15-16 years

Discover tips, tools, and support for this age

Your teen is continuing to develop their own identity! Continue to help them prepare for more independence and responsibility. Consider encouraging them to find a summer job and explore options for life after high school. 

Scroll down to learn more about your teen at this stage, explore available resources, and find free events for teens. 


Development continues through the teen years and into adulthood! Learn about your teen's growth and what to look out for during this exciting time.

Around 15–16 years old, most teens:

  • Social

    • Have early work experience
    • Show more independence from parents or caregivers
    • Are more willing to share
    • Develop more intimate relationships
  • Communication

    • Begin to express more interest in moral issues
    • May seem moodier and use harsh language when talking
  • Learning

    • Learn more defined work habits
    • Show more concern about future school and work plans
    • Give clear reasons for their choices, including what's right or wrong
  • Physical Development

    • Show signs of puberty
    • Use deodorant
    • Become more aware of sexuality
  • Health

    • Have 6 to 10 ounces of grains daily, including whole 1 ounce equals ½ cup oatmeal, ½ cup of rice, 5 whole wheat crackers, 1 slice of whole wheat bread, or ½ cup cooked pasta).
    • Have 2 ½ to 4 cups of vegetables daily (such as 1 cup baby carrots, 1 cup broccoli, ½ avocado, and 1 cup sliced peppers). Fresh, frozen canned or dried all count.
    • Have 1 ½ to 2 ½ cups of fruits daily (such as 1 medium apple, 1 banana, and ½ cup berries). Fresh, frozen canned or dried all count.
    • Have 5 to 7 ounces of protein foods daily (1 ounce equals 1 egg, ¼ cup of beans or lentils, 1 tablespoon peanut butter, or ¼ cup tofu). Protein foods include beans, lentils, tofu, nuts, nut butters, poultry, fish, eggs and meat.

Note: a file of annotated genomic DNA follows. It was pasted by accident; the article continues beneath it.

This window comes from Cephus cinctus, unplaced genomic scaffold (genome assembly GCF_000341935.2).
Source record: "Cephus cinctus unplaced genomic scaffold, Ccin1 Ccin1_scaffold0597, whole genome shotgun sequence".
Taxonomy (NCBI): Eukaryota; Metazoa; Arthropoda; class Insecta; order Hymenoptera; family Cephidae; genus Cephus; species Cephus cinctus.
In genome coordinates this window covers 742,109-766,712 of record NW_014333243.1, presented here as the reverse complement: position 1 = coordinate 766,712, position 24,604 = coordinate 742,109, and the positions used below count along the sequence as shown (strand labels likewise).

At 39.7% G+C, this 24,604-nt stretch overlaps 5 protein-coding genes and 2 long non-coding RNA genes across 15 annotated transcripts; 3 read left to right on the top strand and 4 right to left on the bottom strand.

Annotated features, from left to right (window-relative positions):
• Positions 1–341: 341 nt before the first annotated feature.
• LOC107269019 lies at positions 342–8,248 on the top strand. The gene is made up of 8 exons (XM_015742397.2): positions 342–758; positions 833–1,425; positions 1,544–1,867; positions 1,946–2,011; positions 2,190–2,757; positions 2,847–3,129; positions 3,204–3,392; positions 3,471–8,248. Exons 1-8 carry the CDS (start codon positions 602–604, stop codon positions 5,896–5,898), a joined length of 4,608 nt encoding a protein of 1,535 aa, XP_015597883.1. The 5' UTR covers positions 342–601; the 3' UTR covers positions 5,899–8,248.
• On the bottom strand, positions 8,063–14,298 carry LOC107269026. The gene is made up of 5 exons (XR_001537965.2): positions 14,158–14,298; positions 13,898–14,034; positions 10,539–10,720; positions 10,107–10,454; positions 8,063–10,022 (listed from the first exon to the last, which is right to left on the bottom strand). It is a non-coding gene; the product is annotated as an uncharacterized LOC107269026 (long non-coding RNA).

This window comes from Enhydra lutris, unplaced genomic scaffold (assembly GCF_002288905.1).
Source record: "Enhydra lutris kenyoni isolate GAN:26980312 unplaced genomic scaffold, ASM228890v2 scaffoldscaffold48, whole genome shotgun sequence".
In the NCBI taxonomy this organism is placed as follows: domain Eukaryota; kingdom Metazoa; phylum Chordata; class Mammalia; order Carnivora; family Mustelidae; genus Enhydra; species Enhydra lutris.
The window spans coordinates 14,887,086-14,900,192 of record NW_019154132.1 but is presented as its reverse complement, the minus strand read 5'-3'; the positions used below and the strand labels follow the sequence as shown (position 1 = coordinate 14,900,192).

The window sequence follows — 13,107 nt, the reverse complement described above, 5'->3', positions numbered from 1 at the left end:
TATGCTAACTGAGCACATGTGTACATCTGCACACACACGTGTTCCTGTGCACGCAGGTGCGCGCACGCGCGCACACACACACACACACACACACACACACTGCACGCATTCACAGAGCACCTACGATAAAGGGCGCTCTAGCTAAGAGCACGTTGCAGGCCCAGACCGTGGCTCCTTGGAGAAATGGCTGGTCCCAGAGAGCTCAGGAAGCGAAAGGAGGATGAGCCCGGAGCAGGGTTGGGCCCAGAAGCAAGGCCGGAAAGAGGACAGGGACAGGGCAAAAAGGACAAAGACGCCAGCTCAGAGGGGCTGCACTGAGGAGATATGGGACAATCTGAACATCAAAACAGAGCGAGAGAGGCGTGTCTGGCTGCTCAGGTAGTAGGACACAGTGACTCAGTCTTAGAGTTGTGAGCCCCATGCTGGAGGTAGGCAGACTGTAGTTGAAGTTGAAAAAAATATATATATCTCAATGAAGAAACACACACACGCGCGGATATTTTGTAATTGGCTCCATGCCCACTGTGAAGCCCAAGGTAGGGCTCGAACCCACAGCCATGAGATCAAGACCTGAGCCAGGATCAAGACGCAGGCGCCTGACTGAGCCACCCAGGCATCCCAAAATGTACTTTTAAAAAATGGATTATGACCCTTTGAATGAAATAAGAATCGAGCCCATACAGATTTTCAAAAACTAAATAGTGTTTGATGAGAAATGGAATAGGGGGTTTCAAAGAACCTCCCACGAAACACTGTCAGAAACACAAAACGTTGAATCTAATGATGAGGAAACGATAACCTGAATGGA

• Have 3 cups of dairy or suitable substitute daily. This includes whole cow’s milk, whole plain yogurt, or unsweetened fortified soy beverage.
    • Drink water at or between meals for thirst.

As your teen transitions into adulthood, look out for signs they may be at risk or troubled, including if they:

  • Act Early

    • Being too overweight or underweight
    • Expressing a lack of self-worth or talking about suicide
    • Showing changes in appetite, weight, or eating habits, which may signal an eating disorder


Find the support your family needs to thrive


NYC Human Resources Administration (HRA)

A free City ID card

IDNYC can often be used as an official ID for all New Yorkers age 10 and over.

NYC Youth Leadership Councils (YLC)

NYC Service

Leadership opportunities for youth

With YLCs, youth can help their communities by shaping policy, practice, and advocacy for citywide change.

Summer Youth Employment Program (SYEP)

NYC Department of Youth & Community Development (DYCD)

Paid summer job experiences for youth

Up to six weeks of paid experience for young people ages 14-24.


See what your family can do for free in NYC

3:30 PM - 5:00 PM

A second sample event for NYC Service (reoccuring)

For teens who need extra computer time to do anything from homework, to gaming, or filling out job applications.